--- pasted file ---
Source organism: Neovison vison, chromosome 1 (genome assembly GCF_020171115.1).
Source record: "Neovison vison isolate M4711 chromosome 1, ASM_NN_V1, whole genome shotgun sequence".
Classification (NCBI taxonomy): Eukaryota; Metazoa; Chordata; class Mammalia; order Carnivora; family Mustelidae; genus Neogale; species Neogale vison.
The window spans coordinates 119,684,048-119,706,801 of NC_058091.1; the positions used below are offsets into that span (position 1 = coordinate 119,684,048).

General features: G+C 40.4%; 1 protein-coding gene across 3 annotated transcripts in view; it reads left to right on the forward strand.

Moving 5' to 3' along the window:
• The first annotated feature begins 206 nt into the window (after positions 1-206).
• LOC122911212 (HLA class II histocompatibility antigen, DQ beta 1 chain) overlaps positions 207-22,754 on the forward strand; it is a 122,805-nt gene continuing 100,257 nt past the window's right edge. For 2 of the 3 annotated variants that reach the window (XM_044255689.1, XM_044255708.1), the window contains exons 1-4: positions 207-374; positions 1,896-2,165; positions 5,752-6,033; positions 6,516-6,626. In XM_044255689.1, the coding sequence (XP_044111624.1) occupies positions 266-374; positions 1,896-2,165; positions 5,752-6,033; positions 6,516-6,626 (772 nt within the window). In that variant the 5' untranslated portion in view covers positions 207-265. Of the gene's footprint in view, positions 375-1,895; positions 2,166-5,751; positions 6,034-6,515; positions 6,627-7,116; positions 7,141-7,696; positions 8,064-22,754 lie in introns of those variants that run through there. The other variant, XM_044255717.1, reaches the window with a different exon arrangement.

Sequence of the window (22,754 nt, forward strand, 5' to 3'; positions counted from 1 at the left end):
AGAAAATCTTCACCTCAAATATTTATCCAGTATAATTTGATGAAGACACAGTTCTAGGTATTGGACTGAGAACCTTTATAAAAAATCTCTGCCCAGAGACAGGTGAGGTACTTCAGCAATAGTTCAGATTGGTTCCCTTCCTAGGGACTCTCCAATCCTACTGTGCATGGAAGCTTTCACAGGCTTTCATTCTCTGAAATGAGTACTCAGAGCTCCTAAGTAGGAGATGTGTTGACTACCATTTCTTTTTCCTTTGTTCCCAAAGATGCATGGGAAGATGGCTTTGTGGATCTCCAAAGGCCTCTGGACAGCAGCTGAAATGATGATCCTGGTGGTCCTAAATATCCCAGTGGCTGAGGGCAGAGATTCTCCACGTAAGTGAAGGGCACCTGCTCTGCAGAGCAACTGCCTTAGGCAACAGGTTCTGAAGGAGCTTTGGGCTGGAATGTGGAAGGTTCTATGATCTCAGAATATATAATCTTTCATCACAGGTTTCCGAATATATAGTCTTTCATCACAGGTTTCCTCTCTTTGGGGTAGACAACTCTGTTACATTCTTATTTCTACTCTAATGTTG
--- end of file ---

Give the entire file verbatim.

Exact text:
Source organism: Neovison vison, chromosome 1 (genome assembly GCF_020171115.1).
Source record: "Neovison vison isolate M4711 chromosome 1, ASM_NN_V1, whole genome shotgun sequence".
Classification (NCBI taxonomy): Eukaryota; Metazoa; Chordata; class Mammalia; order Carnivora; family Mustelidae; genus Neogale; species Neogale vison.
The window spans coordinates 119,684,048-119,706,801 of NC_058091.1; the positions used below are offsets into that span (position 1 = coordinate 119,684,048).

General features: G+C 40.4%; 1 protein-coding gene across 3 annotated transcripts in view; it reads left to right on the forward strand.

Moving 5' to 3' along the window:
• The first annotated feature begins 206 nt into the window (after positions 1-206).
• LOC122911212 (HLA class II histocompatibility antigen, DQ beta 1 chain) overlaps positions 207-22,754 on the forward strand; it is a 122,805-nt gene continuing 100,257 nt past the window's right edge. For 2 of the 3 annotated variants that reach the window (XM_044255689.1, XM_044255708.1), the window contains exons 1-4: positions 207-374; positions 1,896-2,165; positions 5,752-6,033; positions 6,516-6,626. In XM_044255689.1, the coding sequence (XP_044111624.1) occupies positions 266-374; positions 1,896-2,165; positions 5,752-6,033; positions 6,516-6,626 (772 nt within the window). In that variant the 5' untranslated portion in view covers positions 207-265. Of the gene's footprint in view, positions 375-1,895; positions 2,166-5,751; positions 6,034-6,515; positions 6,627-7,116; positions 7,141-7,696; positions 8,064-22,754 lie in introns of those variants that run through there. The other variant, XM_044255717.1, reaches the window with a different exon arrangement.

Sequence of the window (22,754 nt, forward strand, 5' to 3'; positions counted from 1 at the left end):
AGAAAATCTTCACCTCAAATATTTATCCAGTATAATTTGATGAAGACACAGTTCTAGGTATTGGACTGAGAACCTTTATAAAAAATCTCTGCCCAGAGACAGGTGAGGTACTTCAGCAATAGTTCAGATTGGTTCCCTTCCTAGGGACTCTCCAATCCTACTGTGCATGGAAGCTTTCACAGGCTTTCATTCTCTGAAATGAGTACTCAGAGCTCCTAAGTAGGAGATGTGTTGACTACCATTTCTTTTTCCTTTGTTCCCAAAGATGCATGGGAAGATGGCTTTGTGGATCTCCAAAGGCCTCTGGACAGCAGCTGAAATGATGATCCTGGTGGTCCTAAATATCCCAGTGGCTGAGGGCAGAGATTCTCCACGTAAGTGAAGGGCACCTGCTCTGCAGAGCAACTGCCTTAGGCAACAGGTTCTGAAGGAGCTTTGGGCTGGAATGTGGAAGGTTCTATGATCTCAGAATATATAATCTTTCATCACAGGTTTCCGAATATATAGTCTTTCATCACAGGTTTCCTCTCTTTGGGGTAGACAACTCTGTTACATTCTTATTTCTACTCTAATGTTG